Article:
Full-size pickup truck production is hitting its highest levels in years, while average transaction prices continue to climb. This robust market is seeing manufacturers look for additional capacity, but also worries some that perhaps the highly profitable light truck market is close to reaching its saturation point, according to Automotive News. The trade paper quotes a research note from Barclays Capital analyst Brian Johnson, who wrote “We believe capacity [additions] in a flattish demand environment will pose downside risks to large pickup/SUV pricing.”

This in turn has huge implications for companies like Ford and General Motors, two companies that derive between 55 and 67 percent of their North American operating profits from trucks, according to a Citigroup report.

Kelley Blue Book data shows that full-size pickup sales are up 9.7 percent in April over year-ago levels and that these trucks account for 12.9 percent of all new vehicle purchases. So far this year, 702,033 full-size pickups have been sold at an average transaction price of $46,661 or $12,664 more than the average price of all vehicles and a 4.1 percent increase over April 2015’s average of $44,811.

Even as manufacturers are looking for ways to produce more trucks, Citigroup analyst Itay Michaeli observes that total pickup capacity is actually down 15 percent from the pre-recession high in 2007. Michaeli said in a March report that “We think the story continues to revolve around a unique supply/demand imbalance caused by…too aggressive capacity cuts in 2008-09.”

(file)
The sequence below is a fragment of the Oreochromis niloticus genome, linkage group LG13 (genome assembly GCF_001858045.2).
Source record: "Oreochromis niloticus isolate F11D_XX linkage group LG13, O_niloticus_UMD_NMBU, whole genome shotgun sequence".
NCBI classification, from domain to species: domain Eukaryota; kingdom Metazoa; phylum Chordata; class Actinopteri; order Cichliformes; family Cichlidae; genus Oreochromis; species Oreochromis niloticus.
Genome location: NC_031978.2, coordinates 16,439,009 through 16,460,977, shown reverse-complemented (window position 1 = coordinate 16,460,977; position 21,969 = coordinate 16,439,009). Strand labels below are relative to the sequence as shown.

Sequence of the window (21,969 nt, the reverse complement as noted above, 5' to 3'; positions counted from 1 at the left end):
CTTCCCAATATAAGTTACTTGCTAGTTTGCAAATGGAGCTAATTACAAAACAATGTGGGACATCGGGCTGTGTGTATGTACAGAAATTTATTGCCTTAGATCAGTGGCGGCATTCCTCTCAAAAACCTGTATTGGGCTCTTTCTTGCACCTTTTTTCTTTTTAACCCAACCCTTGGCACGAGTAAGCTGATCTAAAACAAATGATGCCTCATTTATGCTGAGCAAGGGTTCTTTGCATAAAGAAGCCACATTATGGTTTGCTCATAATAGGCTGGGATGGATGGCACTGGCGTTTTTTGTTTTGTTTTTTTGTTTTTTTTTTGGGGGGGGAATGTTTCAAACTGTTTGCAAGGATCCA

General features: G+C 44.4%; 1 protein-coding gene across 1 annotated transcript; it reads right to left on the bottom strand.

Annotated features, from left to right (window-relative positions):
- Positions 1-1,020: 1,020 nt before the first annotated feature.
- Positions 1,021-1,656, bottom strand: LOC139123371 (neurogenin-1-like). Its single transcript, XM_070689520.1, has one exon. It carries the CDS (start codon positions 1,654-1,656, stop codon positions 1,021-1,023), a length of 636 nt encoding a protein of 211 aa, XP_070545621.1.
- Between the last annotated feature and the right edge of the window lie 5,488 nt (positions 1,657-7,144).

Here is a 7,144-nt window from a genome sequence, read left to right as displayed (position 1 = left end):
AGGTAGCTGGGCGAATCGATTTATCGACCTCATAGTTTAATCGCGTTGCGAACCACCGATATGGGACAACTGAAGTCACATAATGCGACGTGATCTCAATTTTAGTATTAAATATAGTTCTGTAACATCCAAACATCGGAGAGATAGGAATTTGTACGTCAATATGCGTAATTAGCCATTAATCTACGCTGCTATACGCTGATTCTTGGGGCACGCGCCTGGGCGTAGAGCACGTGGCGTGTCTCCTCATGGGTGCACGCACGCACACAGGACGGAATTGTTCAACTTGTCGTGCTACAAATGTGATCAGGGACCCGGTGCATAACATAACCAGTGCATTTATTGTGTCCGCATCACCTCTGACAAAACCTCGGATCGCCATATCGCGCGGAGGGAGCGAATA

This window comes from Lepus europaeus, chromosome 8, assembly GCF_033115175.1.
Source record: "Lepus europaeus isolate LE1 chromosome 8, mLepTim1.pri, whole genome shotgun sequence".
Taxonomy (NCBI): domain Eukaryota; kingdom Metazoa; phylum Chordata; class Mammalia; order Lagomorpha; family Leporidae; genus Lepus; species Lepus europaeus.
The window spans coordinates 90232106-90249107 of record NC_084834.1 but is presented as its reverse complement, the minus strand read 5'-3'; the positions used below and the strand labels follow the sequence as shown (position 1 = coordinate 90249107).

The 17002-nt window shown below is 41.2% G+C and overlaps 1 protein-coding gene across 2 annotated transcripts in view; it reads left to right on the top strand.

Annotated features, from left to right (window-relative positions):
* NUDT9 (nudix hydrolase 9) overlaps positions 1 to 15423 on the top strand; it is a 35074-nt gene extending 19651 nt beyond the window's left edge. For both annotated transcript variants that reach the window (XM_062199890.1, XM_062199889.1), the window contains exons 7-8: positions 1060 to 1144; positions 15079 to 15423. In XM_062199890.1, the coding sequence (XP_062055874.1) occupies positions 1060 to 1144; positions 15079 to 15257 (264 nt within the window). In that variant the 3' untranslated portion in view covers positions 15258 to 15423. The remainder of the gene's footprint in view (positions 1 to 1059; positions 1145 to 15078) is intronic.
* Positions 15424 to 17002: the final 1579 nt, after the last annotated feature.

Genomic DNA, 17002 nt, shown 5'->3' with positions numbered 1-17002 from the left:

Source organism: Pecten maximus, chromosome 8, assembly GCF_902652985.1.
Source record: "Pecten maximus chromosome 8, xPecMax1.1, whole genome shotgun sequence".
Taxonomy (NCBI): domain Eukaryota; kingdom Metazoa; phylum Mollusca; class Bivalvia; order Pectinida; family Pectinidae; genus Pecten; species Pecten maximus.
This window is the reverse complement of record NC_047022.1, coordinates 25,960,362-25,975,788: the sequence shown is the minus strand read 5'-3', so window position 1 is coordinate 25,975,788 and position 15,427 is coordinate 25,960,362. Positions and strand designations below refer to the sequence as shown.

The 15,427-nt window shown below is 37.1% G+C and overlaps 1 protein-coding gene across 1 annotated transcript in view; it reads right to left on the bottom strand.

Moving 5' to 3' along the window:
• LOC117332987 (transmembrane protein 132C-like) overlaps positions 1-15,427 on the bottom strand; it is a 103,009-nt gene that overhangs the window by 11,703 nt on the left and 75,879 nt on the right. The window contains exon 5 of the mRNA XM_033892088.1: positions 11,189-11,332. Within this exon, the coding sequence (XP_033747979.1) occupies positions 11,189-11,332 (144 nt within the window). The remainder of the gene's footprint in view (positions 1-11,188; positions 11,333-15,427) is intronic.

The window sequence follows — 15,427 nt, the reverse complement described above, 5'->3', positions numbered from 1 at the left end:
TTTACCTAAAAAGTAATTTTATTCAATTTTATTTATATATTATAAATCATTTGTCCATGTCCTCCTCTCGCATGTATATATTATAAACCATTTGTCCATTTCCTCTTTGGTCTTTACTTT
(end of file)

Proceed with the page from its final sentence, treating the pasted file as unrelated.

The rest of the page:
Low gas prices certainly are a contributing factor the truck boom. However, the lower barrel prices are causing a slowdown in the oil industry, which will in turn have an impact on the demand for work trucks. More trucks on the market, with slower demand could result in higher incentives later.

Used vehicle buyers’ market

Rising pickup truck transaction pricing coupled with more used units hitting the market may mark a shift away from new to pre-owned vehicles in the months ahead. While prices remain fairly strong, one organization that tracks residual values sees a quickening in the depreciation of late model trucks due to a high supply of used units and rising incentives on new trucks.

Larry Dixon, an analyst at NADA Used Car Guide predicts a 14-percent increase in the supply of 5-year-old used trucks on the market and a 41-percent increase in 3-year-old units, according to Automotive news.  He expects the depreciation rate, which had been running at 5 to 6 percent to increase to the 11-13 percent range. Likewise, he sees pre-owned compact car prices dropping 21 to 23 percent.  The anticipated declines in pricing has also gotten the attention of daily rental companies, which according to another report in the trade journal, are downsizing their fleets due to soft demand. These companies are selling their “risk” vehicles, the ones that they are responsible for disposal as opposed to program cars that are returned to the manufacturers for remarketing through their dealer networks.

The fact that these risk vehicles are being sold first is an indication that the rental car companies believe that used car prices are expected to drop in the days ahead. Hertz, which said it plans to reduce its fleet size by 2 to 3 percent this year, after a 2 percent decrease last year, said it sold more than 40 percent of the risk cars it plans to retail this year in just the first quarter.